With its predecessor having attained something of a cult status, Olympus’s latest high-end compact camera, the Stylus XZ-2, has a lot to live up to. Read the Olympus Stylus ZX-2 review...
Olympus Stylus XZ-2 at a glance:
- 12.76-million-pixel, 1/1.7in CMOS sensor
- 3in, 920,000-dot tilting LCD screen
- ISO 100-12,800
- Street price around £479
Olympus Stylus XZ-2 review – Introduction
At the time of the Olympus XZ-1’s release, photographers praised the high-end compact camera as an excellent alternative to the Panasonic Lumix DMC-LX5 and Canon PowerShot G12, which were both seen as top-of-the-range compact cameras for enthusiast photographers. Now, 21 months on, the competition is even more fierce..
Announced in September at the photokina trade show, the new Olympus Stylus XZ-2 will have to strike the right chord to exceed the popularity of its predecessor. With this in mind, the XZ-2 has undergone a redesign and received a range of new features that should, once again, see Olympus challenge the likes of the Panasonic Lumix DMC-LX7 and the Canon PowerShot G15 for the compact crown.
Image: Noise reduction is very obvious in this ISO 400 image
Thankfully, Olympus has been sensible with the improved resolution of the new XZ-2, increasing it by around 1.5 million pixels. The 12.76-million-pixel, 1/1.7in (7.6×5.7mm) back-illuminated CMOS sensor should offer improvements in image quality, rather than big increases in detail resolution. Given the size of the sensor, this is a wise decision from Olympus, and one that bodes well when we look at image quality more closely later.
However, like all other high-end compact cameras, the XZ-2 will face stiff competition from the Sony Cyber-shot RX100 and its large, 1in-type, 20.2-million-pixel sensor. The sensors in most other high-end compacts all seem somewhat underwhelming compared to the size and resolution of the RX100.
Powering the XZ-2 is a version of the TruePic VI processing system found in Olympus’s OM-D E-M5. This newer processor should help to reduce image noise, while speeding up the camera’s functions. When combined, the new sensor and processor provide a sensitivity range of ISO 100-12,800, which is 1EV greater than the ISO 100-6400 range of the XZ-1.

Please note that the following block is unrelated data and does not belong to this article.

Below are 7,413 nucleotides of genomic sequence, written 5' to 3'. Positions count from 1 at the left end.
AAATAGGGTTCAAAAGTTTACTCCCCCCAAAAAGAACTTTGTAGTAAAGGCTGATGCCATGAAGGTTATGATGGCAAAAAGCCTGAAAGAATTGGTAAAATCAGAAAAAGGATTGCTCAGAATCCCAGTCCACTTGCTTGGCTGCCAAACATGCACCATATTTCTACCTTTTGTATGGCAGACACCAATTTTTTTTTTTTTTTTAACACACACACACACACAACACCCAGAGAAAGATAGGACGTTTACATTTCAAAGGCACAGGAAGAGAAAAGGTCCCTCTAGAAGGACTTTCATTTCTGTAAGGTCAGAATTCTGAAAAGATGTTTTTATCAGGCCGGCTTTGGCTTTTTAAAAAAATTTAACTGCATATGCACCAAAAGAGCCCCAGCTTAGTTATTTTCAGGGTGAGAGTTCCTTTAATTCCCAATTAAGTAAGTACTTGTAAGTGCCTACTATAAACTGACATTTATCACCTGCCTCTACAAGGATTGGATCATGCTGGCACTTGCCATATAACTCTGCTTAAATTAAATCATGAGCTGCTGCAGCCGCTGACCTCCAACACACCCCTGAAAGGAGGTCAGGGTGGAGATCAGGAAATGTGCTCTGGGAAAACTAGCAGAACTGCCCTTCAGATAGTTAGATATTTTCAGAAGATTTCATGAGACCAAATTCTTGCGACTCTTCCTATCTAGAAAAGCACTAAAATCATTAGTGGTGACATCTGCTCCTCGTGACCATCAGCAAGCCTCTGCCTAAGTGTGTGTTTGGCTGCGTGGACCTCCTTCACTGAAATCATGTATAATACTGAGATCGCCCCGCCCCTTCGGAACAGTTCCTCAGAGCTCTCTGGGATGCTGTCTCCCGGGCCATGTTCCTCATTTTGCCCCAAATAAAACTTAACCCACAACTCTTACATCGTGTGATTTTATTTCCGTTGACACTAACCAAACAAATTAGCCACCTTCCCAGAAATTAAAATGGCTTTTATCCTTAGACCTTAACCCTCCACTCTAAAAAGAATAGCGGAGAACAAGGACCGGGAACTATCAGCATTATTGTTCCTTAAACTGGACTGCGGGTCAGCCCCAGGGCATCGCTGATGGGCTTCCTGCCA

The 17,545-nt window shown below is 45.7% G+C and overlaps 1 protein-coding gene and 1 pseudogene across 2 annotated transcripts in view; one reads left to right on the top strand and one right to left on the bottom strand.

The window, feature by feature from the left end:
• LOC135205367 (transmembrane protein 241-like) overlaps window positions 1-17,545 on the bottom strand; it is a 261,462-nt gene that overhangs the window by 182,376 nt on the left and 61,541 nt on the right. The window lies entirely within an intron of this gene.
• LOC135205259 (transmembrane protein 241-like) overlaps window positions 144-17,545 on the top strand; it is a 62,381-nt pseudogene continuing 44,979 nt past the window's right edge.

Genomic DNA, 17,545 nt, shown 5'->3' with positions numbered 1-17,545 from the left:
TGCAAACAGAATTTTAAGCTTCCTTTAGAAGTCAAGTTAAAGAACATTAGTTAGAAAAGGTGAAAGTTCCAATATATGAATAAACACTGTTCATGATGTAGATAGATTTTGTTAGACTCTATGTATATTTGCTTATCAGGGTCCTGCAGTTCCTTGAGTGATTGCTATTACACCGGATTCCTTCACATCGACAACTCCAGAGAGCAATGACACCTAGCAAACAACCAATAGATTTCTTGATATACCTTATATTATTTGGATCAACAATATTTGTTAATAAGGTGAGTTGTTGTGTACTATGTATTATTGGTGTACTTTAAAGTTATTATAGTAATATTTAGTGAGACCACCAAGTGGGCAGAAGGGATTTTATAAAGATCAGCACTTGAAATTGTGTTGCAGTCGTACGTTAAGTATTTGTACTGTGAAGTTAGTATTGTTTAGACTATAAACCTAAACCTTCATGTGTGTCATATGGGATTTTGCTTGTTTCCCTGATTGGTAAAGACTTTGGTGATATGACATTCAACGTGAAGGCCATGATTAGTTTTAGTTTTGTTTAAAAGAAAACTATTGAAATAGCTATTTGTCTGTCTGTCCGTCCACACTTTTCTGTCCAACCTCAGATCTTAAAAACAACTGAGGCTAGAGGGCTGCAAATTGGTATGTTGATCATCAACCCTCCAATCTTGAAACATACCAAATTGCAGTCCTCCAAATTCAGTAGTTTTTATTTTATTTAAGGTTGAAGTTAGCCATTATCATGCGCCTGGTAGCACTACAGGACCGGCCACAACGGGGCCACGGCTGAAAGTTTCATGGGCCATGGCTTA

One feature that has remained the same is the 6-24mm (28-112mm equivalent) f/1.8-2.5mm lens. On the XZ-1, this lens has proven to be very sharp, although it does suffer from curvilinear distortion. Sadly, the XZ-2 suffers identically, and JPEG files aren’t corrected for this in-camera.
Most of the other major new features of the XZ-2 are to do with the camera’s build and handling, and the LCD screen, so more on these later.
Build and handling
At first glance, the XZ-2 looks to be a vastly different camera from its predecessor, with a more workmanlike appearance than the slick style of the original XZ-1. In fact, the new appearance is only really due to the addition of a two new features: a lever/button next to the lens, and a screw-on handgrip. Removing the grip goes some way towards restoring the look of the previous model, but as slight as the grip is, it makes a difference when holding the camera.
The lever switch next to the lens is an interesting new feature, as it actually controls the function of the ring around the lens barrel. Flick it in one direction and the barrel controls the shutter speed, aperture size or EV compensation. The ring will click when it is rotated, so you know exactly how many steps of adjustment have been added. Flick the switch in the other direction and the lens ring controls either the zoom control or manual focusing of the lens, with the lens having a smooth motion rather than clicking.
The inclusion of this lever is a nice touch, and it will no doubt be used to provide quick access to the camera’s manual lens focusing feature rather than the zoom control. On top of this, there is a function button set into the centre of the lever switch. This can be set to a variety of functions.
The camera’s top-plate has the same selection of buttons as on the XZ-1, but with a few slight changes. The shutter button, power button, zoom rocker switch and mode dial have all been made larger, and they now protrude further out from the top of the camera. The mode dial is also firmer than the same dial on the XZ’s previous incarnation, which could sometimes change modes if it were knocked while being carried around the neck or if loose in a bag. There is no such concern with the XZ-2.
Also on the top-plate is a standard flash hotshoe, which, when combined with the camera’s accessory port, will allow the XZ-2 to use the Olympus VF-2 EVF.
On the rear of the camera the button layout remains largely the same, except for the addition of a second function button, which I assigned to the camera’s metering mode. The video-record button has been repositioned, and it now sits on a ridge between the rear and top of the camera, at a 45° angle, which is a better position.
The most obvious difference between the builds of the XZ-2 and XZ-1 is that the rear screen on the new camera has a tilting mechanism. This is a good thing, although it does make the XZ-2 significantly chunkier than its predecessor. More on the XZ-2’s articulated screen later.
On a bright autumn day, I found that the XZ-2’s metering created fairly bright images, and on a couple of occasions I had to reduce the exposure slightly. Given the range of controls on the camera, this was pretty easy to do. One thing to note, however, is that by default, when the XZ-2 is set to its ESP evaluative metering mode, the AF point isn’t taken into consideration. This can be changed in the camera’s custom menu, but whether you prefer this feature to be switched on or off it is good to have the option in a camera such as this. I found that leaving the AF metering link switched off produces more predictable results when shooting landscape images.